the information to the DUAL. Additionally, the IPX module will send and receive
As Figure 8.1 shows, the traffic for
the individual modules is encapsulated withisn their respective network layer
protocols. EIGRP for IPX, for example, is carried in IPX packets.
EIGRP will automatically redistribute with other protocols in many cases:
IPX EIGRP will automatically redistribute with IPX RIP and
AppleTalk EIGRP will automatically redistribute with AppleTalk
IP EIGRP will automatically redistribute routes with IGRP
if the IGRP process is in
the same autonomous system.
The configuration section includes an example of redistributing between
IGRP and EIGRP. (Redistribution with other IP routing protocols is the subject
of Chapter 11, “Route Redistribution.”)
Configuration of EIGRP for IPX and AppleTalk is outside the scope of
this book. Refer to
the Cisco Configuration Guide for more information.
Transport Protocol (RTP) manages the delivery and reception of EIGRP packets. Reliable delivery means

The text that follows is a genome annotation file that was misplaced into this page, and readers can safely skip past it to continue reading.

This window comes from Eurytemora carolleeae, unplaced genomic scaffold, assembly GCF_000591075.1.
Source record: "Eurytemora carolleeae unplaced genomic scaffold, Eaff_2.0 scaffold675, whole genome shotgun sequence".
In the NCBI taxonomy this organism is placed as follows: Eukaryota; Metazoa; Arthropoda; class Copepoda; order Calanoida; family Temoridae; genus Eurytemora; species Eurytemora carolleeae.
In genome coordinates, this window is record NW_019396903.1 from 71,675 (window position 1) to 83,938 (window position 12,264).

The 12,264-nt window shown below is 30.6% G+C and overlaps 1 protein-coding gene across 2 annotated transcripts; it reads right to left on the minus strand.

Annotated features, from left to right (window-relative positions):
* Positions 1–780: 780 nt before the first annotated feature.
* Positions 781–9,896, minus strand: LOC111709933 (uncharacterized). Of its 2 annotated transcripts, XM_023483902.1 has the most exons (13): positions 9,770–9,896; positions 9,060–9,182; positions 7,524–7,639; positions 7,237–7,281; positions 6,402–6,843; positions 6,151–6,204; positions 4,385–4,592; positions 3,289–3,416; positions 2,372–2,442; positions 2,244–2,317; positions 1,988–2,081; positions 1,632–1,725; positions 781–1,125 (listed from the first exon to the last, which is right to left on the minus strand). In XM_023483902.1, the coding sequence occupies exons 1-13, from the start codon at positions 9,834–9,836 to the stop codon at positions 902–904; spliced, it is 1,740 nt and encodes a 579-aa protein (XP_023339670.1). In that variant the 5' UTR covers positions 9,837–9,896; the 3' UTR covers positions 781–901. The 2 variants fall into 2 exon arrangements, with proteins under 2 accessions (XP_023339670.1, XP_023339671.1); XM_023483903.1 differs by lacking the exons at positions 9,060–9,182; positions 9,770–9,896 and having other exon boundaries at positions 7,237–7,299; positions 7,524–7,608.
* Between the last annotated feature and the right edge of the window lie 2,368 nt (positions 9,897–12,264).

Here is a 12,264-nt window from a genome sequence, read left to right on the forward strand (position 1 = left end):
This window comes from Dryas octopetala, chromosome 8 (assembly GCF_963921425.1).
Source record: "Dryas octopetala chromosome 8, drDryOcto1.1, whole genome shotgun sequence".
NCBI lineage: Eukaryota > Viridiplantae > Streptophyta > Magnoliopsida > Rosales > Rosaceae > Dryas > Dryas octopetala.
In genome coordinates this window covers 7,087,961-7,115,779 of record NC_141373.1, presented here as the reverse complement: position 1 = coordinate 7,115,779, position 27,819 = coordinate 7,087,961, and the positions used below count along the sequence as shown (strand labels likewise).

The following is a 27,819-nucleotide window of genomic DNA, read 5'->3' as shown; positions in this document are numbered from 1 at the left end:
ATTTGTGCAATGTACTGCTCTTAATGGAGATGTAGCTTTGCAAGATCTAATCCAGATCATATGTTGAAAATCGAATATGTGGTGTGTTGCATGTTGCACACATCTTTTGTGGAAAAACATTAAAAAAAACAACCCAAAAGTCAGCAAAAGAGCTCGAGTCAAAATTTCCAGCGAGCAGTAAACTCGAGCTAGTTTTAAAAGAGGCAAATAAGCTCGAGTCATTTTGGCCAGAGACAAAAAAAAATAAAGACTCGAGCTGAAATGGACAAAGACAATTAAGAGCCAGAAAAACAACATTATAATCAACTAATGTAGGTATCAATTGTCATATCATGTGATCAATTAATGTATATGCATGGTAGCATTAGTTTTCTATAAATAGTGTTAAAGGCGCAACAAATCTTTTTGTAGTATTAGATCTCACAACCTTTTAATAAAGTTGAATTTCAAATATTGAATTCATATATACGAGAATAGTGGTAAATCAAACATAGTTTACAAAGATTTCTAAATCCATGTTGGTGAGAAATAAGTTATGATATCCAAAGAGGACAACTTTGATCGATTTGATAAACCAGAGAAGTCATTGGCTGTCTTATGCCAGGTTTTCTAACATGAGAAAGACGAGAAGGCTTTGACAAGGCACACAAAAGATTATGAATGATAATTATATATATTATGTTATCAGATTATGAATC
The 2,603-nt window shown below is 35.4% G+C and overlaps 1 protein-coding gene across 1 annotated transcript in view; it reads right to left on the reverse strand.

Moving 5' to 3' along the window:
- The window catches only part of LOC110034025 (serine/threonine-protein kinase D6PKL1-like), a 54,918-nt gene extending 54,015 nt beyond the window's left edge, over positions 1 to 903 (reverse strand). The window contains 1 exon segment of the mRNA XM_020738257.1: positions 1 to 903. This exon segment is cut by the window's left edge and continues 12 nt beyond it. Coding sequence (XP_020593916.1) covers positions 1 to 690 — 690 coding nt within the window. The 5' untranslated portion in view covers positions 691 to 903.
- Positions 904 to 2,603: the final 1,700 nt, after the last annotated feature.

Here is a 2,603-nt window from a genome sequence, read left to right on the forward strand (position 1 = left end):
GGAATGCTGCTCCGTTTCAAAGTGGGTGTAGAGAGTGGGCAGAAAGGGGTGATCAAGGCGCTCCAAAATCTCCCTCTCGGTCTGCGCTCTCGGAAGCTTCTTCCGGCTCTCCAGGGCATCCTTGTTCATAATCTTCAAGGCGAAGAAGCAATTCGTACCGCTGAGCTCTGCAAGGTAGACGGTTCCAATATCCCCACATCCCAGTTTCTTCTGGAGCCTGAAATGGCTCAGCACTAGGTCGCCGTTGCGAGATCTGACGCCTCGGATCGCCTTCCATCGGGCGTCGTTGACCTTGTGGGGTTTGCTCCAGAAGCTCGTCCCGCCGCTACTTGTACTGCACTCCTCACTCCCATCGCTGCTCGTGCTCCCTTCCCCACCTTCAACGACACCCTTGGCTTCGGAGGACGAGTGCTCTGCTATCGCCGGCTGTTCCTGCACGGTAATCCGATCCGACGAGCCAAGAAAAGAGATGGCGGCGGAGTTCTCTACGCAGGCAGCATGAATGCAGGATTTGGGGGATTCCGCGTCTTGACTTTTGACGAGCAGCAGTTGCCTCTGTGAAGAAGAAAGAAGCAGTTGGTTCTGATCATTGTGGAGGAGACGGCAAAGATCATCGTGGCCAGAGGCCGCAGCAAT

that delivery is guaranteed and that packets will be delivered in order.
Guaranteed delivery is accomplished by means of a Cisco-proprietary
algorithm known as reliable multicast, using the reserved
class D address 184.108.40.206. Each neighbor receiving a reliably multicast packet
will unicast an acknowledgment.
Ordered delivery is ensured by including two sequence numbers in the
packet. Each packet includes a sequence number assigned by the sending router.
This sequence number is incremented by one each time the router sends a new
packet. In addition, the sending router places in the packet the sequence
number of the last packet received from the destination router.
In some cases, RTP may use unreliable delivery. No acknowledgment is
required, and no sequence number will be included for unreliably delivered